Diagnosis

Clinical Evaluation

Initial evaluation includes assessment of airway, breathing, and circulation, followed by medical history and physical examination. Significant signs include hypotension, hypoxaemia, tracheal deviation, and cyanosis. Subjective rating scales, like the Modified Borg Scale and the MRC breathlessness scale, help quantify dyspnea.

Blood Tests and Imaging

Blood tests such as D-dimer and brain natriuretic peptide (BNP) may help diagnose underlying causes like pulmonary embolism and heart failure. Imaging, including chest x-ray and spiral computed tomography, is very important for evaluating conditions like pneumothorax, pulmonary oedema, and pneumonia.

Treatment

Treatment is primarily directed at the underlying cause. Supplemental oxygen is effective in hypoxia but not in normal blood oxygen saturations.

Physiotherapy

Physical therapy interventions include active assisted cough techniques, breath stacking, and pulmonary rehabilitation, which can alleviate symptoms but not cure the disease. Fan therapy to the face can relieve shortness of breath by stimulating the trigeminal nerve.

Palliative Medicine

Opioids are beneficial in reducing the severity of dyspnea in both cancer and non-cancer causes. Other treatments like midazolam, nebulised opioids, and cognitive-behavioural therapy lack strong evidence.

Non-Pharmacological Techniques

Non-pharmacological interventions include managing psychosocial issues, relaxation techniques, pacing, energy conservation, and education. Cognitive behavioural therapy and the use of a fan may also be beneficial.

Pharmacological Treatment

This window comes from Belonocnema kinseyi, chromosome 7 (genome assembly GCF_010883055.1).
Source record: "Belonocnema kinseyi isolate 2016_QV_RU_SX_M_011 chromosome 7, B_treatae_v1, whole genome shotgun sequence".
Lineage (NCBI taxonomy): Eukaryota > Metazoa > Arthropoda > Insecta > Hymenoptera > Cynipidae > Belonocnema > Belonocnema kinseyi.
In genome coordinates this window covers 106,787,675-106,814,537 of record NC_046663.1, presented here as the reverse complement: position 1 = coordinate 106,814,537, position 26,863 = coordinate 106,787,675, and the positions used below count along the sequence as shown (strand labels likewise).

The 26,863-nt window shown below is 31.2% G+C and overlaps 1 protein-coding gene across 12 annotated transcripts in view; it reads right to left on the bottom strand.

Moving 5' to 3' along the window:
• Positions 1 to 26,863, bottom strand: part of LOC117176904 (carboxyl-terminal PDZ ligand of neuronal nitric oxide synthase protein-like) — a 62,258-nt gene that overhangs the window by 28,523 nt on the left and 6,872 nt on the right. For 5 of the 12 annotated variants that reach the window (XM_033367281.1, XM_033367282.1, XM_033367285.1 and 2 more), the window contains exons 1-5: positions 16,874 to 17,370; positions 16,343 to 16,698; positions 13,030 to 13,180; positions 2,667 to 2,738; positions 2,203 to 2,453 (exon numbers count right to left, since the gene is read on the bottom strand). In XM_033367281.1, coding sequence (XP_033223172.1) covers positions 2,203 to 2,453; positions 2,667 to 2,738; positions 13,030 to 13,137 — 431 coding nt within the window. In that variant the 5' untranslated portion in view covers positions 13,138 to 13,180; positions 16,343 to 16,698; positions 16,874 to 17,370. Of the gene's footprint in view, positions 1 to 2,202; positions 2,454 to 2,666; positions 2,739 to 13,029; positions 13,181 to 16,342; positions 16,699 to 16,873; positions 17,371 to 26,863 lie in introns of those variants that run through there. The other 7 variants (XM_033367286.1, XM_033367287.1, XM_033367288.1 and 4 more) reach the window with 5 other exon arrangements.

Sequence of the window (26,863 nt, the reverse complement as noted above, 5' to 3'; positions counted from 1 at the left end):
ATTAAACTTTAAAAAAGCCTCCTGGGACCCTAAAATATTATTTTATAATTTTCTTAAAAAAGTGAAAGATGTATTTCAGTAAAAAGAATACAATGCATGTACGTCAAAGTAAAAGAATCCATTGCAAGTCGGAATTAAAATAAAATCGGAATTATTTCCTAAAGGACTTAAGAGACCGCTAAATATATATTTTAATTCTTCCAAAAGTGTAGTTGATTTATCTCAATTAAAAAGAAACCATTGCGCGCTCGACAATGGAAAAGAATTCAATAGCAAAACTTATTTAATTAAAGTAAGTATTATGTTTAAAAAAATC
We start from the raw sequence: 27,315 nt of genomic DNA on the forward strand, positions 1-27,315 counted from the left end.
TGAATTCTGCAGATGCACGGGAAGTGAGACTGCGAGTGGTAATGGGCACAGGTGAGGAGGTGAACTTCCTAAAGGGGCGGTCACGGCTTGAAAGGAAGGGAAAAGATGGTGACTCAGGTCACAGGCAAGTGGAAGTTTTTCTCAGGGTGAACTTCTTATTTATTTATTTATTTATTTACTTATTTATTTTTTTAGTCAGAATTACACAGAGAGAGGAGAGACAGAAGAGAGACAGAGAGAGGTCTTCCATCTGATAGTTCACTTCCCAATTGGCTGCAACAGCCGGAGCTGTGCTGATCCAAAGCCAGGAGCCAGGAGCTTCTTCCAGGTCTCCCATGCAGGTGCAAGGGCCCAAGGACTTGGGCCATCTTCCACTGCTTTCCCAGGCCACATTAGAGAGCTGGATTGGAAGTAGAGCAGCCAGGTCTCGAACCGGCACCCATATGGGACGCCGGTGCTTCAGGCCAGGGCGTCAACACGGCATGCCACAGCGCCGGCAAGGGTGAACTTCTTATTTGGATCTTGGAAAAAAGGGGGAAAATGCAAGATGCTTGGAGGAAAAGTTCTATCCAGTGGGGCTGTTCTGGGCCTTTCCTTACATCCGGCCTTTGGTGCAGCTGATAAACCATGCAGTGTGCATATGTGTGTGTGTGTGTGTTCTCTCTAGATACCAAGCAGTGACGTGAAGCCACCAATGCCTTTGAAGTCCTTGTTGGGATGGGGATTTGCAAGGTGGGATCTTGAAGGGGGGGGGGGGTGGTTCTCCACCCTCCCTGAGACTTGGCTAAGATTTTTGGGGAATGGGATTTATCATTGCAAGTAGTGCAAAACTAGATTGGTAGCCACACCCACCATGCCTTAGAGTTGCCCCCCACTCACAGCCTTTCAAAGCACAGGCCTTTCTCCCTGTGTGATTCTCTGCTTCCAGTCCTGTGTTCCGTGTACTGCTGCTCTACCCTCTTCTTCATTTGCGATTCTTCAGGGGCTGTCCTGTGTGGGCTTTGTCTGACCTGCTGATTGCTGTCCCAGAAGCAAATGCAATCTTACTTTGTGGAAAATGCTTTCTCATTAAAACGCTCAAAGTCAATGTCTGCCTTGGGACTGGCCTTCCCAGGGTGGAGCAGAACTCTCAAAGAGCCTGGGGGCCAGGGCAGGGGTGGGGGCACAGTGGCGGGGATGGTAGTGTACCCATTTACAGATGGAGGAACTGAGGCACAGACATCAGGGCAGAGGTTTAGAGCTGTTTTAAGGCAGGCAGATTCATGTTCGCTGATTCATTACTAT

For severe or chronic dyspnea, medications such as opioids, benzodiazepines, and steroids may be used, especially in cancer patients. However, the balance between side effects and potential improvements must be considered.

Epidemiology

Dyspnea accounts for 3.5% of emergency department visits in the US, with a high rate of hospital admissions and mortality within a year. It is common in hospitalised and palliative care patients, especially those with advanced cancer.


Self-assessment MCQs (single best answer)

What is the medical term for shortness of breath?



Which condition is NOT commonly associated with dyspnea?



Which diagnostic tool is NOT typically used to evaluate dyspnea?



Which scale is used to quantify the intensity of dyspnea?



Which of the following is a non-pharmacological intervention for dyspnea?



Which of the following conditions presents with chronic shortness of breath and productive cough?



Which symptom is NOT typically associated with congestive heart failure?



What physical finding is typically associated with pneumothorax?



Which blood test is helpful in diagnosing heart failure?



Which of the following is NOT a treatment approach for dyspnea?